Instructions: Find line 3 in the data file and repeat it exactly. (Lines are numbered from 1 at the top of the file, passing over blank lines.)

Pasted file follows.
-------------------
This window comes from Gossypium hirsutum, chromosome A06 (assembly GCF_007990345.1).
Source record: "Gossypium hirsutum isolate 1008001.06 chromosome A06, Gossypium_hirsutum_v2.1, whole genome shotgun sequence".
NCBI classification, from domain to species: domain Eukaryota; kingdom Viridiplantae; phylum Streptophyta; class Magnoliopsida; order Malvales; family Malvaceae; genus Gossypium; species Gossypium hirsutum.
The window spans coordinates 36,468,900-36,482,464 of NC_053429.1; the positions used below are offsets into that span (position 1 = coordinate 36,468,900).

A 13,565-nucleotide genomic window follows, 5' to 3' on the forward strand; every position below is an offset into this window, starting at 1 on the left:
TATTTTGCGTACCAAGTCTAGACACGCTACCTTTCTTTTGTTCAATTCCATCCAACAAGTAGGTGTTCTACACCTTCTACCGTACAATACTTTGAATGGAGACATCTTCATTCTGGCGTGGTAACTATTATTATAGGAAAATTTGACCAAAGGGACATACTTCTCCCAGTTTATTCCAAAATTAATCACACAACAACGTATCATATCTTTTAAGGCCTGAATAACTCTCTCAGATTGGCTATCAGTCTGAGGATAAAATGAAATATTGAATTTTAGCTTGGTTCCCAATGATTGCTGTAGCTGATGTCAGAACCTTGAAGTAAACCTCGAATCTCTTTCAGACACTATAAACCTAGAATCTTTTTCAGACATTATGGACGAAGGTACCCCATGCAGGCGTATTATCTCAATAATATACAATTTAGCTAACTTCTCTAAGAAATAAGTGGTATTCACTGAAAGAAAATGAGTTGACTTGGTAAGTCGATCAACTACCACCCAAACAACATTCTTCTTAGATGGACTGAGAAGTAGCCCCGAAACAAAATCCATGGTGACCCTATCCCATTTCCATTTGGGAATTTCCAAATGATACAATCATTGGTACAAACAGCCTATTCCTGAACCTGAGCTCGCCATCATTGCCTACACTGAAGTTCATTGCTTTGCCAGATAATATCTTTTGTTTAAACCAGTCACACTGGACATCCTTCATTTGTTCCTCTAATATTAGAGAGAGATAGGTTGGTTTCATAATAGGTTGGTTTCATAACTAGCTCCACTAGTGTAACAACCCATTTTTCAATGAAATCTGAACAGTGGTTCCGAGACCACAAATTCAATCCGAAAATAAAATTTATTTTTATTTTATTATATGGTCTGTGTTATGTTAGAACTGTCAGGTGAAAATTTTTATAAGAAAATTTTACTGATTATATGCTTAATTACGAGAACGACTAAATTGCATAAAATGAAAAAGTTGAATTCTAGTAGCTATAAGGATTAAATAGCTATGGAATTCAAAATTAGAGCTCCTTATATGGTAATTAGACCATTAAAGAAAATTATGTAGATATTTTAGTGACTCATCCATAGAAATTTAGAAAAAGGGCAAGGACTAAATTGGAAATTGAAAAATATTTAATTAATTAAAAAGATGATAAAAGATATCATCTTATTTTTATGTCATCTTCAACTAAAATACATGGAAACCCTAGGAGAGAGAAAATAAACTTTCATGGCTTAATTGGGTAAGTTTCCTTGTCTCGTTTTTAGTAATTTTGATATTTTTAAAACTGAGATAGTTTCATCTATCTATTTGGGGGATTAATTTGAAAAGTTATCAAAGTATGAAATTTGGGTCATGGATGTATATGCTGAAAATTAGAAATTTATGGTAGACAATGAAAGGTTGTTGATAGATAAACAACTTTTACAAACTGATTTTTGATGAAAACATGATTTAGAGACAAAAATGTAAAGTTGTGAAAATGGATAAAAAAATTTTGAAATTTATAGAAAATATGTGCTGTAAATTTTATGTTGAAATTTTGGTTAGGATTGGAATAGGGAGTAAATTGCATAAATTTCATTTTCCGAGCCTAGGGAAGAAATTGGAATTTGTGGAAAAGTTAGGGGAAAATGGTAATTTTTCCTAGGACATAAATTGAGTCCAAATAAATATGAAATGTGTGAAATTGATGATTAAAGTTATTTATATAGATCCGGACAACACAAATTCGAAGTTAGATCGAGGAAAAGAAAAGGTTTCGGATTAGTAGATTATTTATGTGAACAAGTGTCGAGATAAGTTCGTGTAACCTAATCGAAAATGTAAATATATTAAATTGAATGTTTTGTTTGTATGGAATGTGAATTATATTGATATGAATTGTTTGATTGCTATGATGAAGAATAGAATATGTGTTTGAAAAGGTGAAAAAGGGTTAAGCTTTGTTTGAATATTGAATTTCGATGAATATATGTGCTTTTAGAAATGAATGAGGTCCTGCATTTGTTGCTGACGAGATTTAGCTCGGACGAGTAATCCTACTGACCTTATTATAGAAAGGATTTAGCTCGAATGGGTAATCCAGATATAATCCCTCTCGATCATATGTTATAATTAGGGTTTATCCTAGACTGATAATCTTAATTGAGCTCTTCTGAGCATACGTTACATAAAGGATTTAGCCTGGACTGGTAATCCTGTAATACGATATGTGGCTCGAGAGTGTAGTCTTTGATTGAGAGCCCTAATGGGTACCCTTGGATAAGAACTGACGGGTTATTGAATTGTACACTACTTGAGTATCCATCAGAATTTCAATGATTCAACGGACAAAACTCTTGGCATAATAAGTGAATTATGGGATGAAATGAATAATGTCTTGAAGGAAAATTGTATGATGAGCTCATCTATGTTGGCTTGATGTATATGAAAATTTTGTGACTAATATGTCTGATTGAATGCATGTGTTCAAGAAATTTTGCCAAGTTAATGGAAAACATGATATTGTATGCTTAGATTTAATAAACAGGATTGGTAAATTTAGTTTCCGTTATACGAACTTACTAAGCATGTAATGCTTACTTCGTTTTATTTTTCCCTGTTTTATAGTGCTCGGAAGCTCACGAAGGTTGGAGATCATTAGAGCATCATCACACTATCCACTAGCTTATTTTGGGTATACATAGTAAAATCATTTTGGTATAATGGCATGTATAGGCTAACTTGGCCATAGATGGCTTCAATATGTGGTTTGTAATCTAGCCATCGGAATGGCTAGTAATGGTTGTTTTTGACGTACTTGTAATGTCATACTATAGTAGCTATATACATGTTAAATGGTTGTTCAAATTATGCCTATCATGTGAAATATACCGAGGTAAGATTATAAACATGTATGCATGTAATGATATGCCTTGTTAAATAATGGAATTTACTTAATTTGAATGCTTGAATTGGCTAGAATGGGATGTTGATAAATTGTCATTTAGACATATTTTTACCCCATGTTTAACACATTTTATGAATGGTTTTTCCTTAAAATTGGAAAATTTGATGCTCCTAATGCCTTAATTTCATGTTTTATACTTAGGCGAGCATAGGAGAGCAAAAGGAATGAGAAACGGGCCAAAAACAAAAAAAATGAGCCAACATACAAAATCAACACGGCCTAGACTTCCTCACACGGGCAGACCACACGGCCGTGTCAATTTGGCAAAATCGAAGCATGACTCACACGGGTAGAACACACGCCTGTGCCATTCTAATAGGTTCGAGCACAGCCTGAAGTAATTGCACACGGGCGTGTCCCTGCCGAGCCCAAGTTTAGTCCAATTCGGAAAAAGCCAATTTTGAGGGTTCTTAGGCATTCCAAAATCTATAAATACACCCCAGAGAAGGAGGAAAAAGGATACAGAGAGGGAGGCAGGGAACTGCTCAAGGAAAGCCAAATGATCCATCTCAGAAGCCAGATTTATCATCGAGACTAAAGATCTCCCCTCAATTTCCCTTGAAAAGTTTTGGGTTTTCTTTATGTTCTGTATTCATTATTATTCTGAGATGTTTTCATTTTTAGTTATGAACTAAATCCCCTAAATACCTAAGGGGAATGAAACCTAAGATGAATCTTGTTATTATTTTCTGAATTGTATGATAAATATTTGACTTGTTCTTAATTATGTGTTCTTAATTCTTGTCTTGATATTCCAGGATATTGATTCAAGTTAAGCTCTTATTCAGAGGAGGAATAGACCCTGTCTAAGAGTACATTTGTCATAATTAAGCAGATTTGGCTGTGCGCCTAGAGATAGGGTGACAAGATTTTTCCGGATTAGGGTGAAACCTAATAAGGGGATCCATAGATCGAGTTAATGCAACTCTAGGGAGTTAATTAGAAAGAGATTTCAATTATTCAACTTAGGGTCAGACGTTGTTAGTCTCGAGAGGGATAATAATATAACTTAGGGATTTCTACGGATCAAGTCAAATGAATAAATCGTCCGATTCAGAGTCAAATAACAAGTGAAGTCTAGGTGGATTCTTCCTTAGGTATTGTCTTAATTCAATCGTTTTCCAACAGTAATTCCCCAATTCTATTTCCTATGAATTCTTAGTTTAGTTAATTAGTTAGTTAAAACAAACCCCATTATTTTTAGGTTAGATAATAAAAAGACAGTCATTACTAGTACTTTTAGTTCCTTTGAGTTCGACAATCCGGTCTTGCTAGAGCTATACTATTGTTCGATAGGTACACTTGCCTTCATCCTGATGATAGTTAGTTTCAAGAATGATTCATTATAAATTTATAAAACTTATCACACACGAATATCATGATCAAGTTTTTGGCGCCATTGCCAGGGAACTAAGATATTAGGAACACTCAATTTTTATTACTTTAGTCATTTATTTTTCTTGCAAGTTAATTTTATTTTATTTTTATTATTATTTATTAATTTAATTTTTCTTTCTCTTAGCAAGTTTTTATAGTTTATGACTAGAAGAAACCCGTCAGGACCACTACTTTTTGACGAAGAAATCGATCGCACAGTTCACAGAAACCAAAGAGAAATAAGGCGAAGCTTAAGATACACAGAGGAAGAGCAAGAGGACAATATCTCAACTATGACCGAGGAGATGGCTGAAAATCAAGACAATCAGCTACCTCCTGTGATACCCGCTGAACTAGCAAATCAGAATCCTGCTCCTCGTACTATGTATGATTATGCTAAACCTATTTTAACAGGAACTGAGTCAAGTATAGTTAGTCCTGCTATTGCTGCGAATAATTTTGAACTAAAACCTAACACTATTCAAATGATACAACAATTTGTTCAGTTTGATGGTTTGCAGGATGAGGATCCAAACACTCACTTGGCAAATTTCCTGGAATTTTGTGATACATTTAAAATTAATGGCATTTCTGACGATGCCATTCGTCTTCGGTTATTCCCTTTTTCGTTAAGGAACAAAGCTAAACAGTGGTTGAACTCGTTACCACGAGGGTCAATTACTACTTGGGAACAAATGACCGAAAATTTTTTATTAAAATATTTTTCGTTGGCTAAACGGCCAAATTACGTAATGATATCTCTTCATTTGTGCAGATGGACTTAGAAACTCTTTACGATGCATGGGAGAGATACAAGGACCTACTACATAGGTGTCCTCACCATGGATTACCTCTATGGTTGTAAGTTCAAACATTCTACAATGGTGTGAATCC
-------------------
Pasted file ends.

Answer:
NCBI classification, from domain to species: domain Eukaryota; kingdom Viridiplantae; phylum Streptophyta; class Magnoliopsida; order Malvales; family Malvaceae; genus Gossypium; species Gossypium hirsutum.